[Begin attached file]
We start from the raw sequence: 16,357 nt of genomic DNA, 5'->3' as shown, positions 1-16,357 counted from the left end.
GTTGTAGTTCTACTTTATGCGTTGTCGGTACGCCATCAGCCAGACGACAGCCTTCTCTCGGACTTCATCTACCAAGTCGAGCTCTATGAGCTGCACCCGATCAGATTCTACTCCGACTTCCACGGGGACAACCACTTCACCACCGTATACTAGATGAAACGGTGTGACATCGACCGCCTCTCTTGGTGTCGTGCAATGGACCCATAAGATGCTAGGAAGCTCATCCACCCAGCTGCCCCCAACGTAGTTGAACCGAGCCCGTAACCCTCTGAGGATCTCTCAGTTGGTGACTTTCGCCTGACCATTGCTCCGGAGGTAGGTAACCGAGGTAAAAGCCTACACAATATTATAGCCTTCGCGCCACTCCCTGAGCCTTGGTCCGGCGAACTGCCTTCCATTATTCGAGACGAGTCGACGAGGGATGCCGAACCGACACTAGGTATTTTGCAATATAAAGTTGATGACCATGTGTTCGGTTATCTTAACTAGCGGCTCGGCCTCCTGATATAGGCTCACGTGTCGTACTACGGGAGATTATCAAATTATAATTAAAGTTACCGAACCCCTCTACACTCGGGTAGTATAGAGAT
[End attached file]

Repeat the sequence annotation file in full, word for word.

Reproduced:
We start from the raw sequence: 16,357 nt of genomic DNA, 5'->3' as shown, positions 1-16,357 counted from the left end.
GTTGTAGTTCTACTTTATGCGTTGTCGGTACGCCATCAGCCAGACGACAGCCTTCTCTCGGACTTCATCTACCAAGTCGAGCTCTATGAGCTGCACCCGATCAGATTCTACTCCGACTTCCACGGGGACAACCACTTCACCACCGTATACTAGATGAAACGGTGTGACATCGACCGCCTCTCTTGGTGTCGTGCAATGGACCCATAAGATGCTAGGAAGCTCATCCACCCAGCTGCCCCCAACGTAGTTGAACCGAGCCCGTAACCCTCTGAGGATCTCTCAGTTGGTGACTTTCGCCTGACCATTGCTCCGGAGGTAGGTAACCGAGGTAAAAGCCTACACAATATTATAGCCTTCGCGCCACTCCCTGAGCCTTGGTCCGGCGAACTGCCTTCCATTATTCGAGACGAGTCGACGAGGGATGCCGAACCGACACTAGGTATTTTGCAATATAAAGTTGATGACCATGTGTTCGGTTATCTTAACTAGCGGCTCGGCCTCCTGATATAGGCTCACGTGTCGTACTACGGGAGATTATCAAATTATAATTAAAGTTACCGAACCCCTCTACACTCGGGTAGTATAGAGAT